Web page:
It is becoming increasingly evident that the myriad of microbes in the gut, within cells and attached to body parts (or roots of plants), play crucial roles for the host. Although this has been known for decades, recent developments in molecular biology allow for expanded insight into the abundance and function of these microbes. Here we used the vinegar fly, Drosophila melanogaster, to investigate fitness measures across the lifetime of flies fed a suspension of gut microbes harvested from young or old flies, respectively. Our hypothesis was that flies constitutively enriched with a ‘Young microbiome’ would live longer and be more agile at old age (i.e. have increased healthspan) compared to flies enriched with an ‘Old microbiome’. Three major take home messages came out of our study: (1) the gut microbiomes of young and old flies differ markedly; (2) feeding flies with Young and Old microbiomes altered the microbiome of recipient flies and (3) the two different microbial diets did not have any effect on locomotor activity nor lifespan of the recipient flies, contradicting our working hypothesis. Combined, these results provide novel insight into the interplay between hosts and their microbiomes and clearly highlight that the phenotypic effects of gut transplants and probiotics can be complex and unpredictable.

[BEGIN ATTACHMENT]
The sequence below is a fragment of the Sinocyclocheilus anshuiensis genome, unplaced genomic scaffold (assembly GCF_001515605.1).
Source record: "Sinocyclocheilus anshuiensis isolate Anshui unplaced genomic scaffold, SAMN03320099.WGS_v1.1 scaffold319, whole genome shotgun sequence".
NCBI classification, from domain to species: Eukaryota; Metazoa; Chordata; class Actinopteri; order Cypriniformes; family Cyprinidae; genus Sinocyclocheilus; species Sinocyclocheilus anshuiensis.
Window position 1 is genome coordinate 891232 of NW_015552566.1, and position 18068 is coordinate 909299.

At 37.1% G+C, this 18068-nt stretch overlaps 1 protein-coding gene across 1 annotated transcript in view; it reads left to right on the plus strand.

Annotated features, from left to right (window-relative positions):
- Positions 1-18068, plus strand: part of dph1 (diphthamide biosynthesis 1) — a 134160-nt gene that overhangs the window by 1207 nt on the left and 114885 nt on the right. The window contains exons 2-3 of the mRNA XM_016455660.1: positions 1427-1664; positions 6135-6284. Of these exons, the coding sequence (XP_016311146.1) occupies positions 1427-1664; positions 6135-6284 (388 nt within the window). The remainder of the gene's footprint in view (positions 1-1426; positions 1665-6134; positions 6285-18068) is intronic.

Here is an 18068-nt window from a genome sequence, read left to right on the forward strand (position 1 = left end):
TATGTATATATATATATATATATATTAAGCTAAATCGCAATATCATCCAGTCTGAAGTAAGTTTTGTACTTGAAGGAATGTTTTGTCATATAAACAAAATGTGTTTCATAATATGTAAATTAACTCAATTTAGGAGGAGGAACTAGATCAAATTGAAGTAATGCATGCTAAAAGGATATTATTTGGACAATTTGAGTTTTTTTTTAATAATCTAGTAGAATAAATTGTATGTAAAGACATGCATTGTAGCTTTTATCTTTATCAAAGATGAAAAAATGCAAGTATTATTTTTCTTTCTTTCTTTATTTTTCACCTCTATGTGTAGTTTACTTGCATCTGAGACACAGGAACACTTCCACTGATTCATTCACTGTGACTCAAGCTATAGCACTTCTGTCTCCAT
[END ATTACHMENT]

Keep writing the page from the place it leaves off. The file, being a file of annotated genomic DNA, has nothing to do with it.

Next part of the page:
Original languageEnglish
Article number7799
JournalScientific Reports
Issue number1
Pages (from-to)1-11
Number of pages11
Publication statusPublished - 2 Apr 2024

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© 2024. The Author(s).


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